So when was the last time you had some offal for dinner? Or what is offal some might even ask? Well there was a time when all the yucky bits of the animal were just as prized as the yum fleshy bits; I am talking about the organs like brain, tongue, heart, liver, kidney and the stomach, sweetbreads, blood and lungs. There are a few other bits too from nose to tail if you know your biology but I think we have enough to be going on with for now.
Butcher counters in bygone years would see them all displayed along with the choice cuts of steaks and chicken and customers on all budgets were very happy to have them at least a couple of times a week on the dinner table. They were indeed prized as not only were they full of rich flavour but they were value for money and actually much more nutritious than the so called prime meat cuts. Cooking them took a bit more skill too and the most important thing was freshness, the organs went off much quicker than the flesh.
So what happened that Offal went out of fashion? Well a few reasons, we just got rich and picky for starters. Then mass meat factory production allowed the choice cuts for everyone at affordable prices. The challenge to cook them right was another one and finally the stigma of them crept in and their reputation nosedived. Well maybe not that part. All this change came about in my lifetime and I saw it in catering too. Now these animal cuts are going to the cats and dogs literally.
Try buying a few chicken livers to make a pate at home and you will struggle to get any. Or fresh lamb kidneys to toss in the pan. I cannot remember the last time I saw any real offal in a supermarket meat section. The consumer has just switched off and it is sad that a whole area of cooking and the recipes and skills that go with it has died a death. Okay we still enjoy our black and white puddings but that might be about it.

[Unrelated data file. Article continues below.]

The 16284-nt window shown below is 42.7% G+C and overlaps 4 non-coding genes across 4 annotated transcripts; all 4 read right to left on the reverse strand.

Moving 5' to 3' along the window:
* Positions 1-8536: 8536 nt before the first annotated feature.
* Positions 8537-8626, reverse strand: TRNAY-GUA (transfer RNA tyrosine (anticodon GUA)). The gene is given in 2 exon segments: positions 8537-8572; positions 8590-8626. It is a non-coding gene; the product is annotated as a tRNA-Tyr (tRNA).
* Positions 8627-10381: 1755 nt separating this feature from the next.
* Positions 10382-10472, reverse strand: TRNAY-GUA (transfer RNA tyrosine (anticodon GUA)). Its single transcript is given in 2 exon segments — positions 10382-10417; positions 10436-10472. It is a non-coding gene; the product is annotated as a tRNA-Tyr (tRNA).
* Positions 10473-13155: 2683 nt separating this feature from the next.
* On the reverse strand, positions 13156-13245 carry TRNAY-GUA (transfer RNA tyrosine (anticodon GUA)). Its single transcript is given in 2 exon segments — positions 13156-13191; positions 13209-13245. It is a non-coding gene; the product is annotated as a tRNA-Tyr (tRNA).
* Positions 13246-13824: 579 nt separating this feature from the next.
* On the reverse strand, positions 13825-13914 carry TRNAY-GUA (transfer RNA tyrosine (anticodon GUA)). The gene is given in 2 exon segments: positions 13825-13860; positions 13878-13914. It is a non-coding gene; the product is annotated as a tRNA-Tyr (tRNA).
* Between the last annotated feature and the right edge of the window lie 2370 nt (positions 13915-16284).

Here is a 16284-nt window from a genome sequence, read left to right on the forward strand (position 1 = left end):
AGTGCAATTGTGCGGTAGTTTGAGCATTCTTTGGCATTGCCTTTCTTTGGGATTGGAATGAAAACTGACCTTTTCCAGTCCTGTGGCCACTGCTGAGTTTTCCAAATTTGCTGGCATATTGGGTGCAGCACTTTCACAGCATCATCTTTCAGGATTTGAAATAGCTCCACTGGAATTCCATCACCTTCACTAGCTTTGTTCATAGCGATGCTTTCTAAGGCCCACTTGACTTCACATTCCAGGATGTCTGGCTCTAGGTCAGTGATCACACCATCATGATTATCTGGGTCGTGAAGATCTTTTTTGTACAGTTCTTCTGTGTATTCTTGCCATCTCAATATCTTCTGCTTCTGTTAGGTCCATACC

The irony is there are lots of people out there who will still eat real offal as I saw once saw while putting fifty braised lamb hearts on a large work canteen menu in Dublin and they were gone in the first half hour. I recall having to make hundreds of bite sized bread crumbed lamb brain fritters as a free bar snack for a Melbourne pub and every morsel being devoured by punters.
On the continent you will still see offal on menus; I used to have to make foie gras from scratch in France, this de luxe goose liver pate is still so revered and though a controversial food it is produced ethically now. In Scotland I had delicious haggis which really is essentially an offal product, in a good way. Sales have never been better for it and it’s trendy in London these days.
The tide has turned though even in the meat trade and I remember asking craft association butchers here about offal when I was training them in cooking workshops and judging their competitions back in the noughties. They would not even eat offal themselves when I produced a few samples for them to try. They said if they had a counter full of offal it would end up in the bin at the end of the week. That summed it all up to me.
My favourite offal dish would have to be the best of the animal livers and that is from veal. Thinly slice it into an escalope, season lightly and then sear in a hot pan with a little oil and butter until just pink. Serve this with a rich red wine or brandy cream sauce, maybe some wild mushrooms or sauté onions and real buttery mash. You will then see why it is such a loss to gastronomy with the demise of offal. Good luck trying to find fresh veal liver, but a pork, beef or lamb one will work too.